Nasser Ovissi

Persian Odalisque, 1968

Image for Persian Odalisque, 1968

Multitalented, lawyer and diplomat Nasser Ovissi also studied fine art in Rome. This work’s title—Persian Odalisque—refers to the painting’s subject; an “odalisque” is a female slave who served the sultan’s wives and concubines. This choice of subject suggests Ovissi’s familiarity with the popularity of the motif in European Orientalist painting, which includes many well-known examples. Some of the most famous are Jean-Auguste-Dominique Ingres’s Grande Odalisque (1814; Louvre, Paris) and later examples by Auguste Renoir and Henri Matisse. Inspired by paintings from the Qajar period (1785–1925), traditional calligraphy, and hand-painted cloth, Ovissi sought a return to artistic traditions of the past. His earlier works fused Persian visual culture with Cubism. Persian Odalisque makes use of similar source material but employs a more fluid visual language. Ovissi isolates one verse of poetry from its original context, turning it into calligraphic exercises that appear throughout the canvas.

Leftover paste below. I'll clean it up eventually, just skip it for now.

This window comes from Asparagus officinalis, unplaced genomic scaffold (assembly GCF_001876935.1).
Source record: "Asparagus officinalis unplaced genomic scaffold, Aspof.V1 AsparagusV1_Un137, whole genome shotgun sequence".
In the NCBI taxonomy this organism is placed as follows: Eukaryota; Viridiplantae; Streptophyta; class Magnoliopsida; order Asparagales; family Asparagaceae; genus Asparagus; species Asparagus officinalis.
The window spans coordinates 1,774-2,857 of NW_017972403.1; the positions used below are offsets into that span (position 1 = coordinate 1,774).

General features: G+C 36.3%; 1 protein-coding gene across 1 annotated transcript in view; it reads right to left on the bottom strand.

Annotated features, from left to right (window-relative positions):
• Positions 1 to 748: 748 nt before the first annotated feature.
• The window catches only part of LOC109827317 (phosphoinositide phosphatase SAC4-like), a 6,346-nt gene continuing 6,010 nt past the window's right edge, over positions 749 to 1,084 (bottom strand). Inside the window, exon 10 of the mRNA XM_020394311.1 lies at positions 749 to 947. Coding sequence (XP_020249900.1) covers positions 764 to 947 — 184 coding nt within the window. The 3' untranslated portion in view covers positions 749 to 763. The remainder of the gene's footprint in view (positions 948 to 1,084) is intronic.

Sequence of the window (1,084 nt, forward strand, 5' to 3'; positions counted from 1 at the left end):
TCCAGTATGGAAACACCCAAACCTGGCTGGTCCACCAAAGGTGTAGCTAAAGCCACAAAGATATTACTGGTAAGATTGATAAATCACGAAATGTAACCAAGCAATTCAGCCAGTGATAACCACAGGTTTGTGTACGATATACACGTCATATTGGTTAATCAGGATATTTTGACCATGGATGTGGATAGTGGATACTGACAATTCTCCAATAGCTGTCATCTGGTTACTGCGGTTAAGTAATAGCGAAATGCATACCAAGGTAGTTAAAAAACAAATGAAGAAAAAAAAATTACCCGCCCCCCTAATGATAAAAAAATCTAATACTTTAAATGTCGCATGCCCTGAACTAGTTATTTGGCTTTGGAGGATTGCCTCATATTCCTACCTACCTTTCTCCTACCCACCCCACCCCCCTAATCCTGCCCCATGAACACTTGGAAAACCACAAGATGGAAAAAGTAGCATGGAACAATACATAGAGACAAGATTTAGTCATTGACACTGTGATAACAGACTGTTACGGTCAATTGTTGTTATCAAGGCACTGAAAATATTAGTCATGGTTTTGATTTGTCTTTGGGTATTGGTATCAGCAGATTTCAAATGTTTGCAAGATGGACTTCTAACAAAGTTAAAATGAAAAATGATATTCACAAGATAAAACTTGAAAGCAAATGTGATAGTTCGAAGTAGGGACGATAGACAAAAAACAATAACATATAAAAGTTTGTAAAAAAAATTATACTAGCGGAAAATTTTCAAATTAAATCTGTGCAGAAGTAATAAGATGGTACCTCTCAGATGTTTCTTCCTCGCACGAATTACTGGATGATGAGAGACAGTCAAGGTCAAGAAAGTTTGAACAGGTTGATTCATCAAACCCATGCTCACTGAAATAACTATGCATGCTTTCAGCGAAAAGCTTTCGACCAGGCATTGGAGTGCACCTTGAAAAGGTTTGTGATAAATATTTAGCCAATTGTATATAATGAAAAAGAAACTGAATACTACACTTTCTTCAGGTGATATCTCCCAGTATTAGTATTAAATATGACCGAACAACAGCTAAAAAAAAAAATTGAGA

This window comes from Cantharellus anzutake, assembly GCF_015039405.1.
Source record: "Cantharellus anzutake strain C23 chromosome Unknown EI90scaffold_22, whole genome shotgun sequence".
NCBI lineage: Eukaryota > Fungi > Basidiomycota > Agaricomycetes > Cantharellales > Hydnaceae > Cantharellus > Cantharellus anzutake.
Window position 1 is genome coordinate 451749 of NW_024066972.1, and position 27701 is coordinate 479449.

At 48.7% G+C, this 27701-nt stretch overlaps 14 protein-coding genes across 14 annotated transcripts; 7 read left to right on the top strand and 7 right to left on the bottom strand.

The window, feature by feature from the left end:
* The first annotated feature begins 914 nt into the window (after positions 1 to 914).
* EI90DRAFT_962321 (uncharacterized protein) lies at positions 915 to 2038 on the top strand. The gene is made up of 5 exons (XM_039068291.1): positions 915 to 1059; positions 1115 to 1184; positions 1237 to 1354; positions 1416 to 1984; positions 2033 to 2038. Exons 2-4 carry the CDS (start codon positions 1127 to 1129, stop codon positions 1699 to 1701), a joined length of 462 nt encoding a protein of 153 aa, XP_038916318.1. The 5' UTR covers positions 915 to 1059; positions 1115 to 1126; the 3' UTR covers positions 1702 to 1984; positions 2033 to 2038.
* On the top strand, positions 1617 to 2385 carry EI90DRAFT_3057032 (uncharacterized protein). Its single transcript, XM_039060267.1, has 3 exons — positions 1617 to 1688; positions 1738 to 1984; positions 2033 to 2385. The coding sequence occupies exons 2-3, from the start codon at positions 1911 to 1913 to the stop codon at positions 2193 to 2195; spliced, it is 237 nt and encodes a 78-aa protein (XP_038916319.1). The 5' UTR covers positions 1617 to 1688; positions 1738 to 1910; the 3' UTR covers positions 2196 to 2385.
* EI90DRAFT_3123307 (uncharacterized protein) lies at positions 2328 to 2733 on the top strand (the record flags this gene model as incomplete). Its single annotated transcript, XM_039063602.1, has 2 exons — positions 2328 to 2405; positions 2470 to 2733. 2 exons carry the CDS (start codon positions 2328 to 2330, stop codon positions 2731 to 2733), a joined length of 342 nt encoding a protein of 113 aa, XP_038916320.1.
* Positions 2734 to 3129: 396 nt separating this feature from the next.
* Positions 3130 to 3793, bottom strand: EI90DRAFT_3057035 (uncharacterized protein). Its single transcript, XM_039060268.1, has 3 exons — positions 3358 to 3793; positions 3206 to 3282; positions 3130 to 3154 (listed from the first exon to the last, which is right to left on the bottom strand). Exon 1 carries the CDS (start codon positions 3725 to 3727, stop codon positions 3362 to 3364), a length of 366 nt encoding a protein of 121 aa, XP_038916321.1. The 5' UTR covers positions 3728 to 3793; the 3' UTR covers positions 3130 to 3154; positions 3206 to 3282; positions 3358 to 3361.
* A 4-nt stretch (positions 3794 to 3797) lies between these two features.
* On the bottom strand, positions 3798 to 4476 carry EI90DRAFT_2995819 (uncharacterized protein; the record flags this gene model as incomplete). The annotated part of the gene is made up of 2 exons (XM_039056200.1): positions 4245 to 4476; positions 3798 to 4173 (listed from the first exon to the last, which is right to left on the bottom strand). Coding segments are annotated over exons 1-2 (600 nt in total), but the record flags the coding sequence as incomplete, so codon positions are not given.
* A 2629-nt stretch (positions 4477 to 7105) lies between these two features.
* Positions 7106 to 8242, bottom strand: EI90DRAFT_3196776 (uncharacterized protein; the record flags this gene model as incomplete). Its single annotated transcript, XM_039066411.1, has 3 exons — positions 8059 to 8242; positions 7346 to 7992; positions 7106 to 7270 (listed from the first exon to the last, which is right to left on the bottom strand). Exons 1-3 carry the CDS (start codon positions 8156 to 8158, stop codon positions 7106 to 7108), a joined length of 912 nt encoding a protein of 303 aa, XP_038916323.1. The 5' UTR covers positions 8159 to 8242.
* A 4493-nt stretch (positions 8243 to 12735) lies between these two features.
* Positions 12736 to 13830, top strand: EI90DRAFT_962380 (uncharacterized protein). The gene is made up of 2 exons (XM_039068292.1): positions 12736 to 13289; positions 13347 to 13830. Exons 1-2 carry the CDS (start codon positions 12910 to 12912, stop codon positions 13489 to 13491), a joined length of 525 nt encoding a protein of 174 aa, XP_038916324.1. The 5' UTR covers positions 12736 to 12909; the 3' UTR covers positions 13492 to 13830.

Medium Oil wash on canvas
Dimensions 28 1/2 x 36 1/2 in.
Credit Line Grey Art Gallery, New York University Art Collection
Donor Gift of Abby Weed Grey
Object ID  G1975.534

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Collection Years: 1968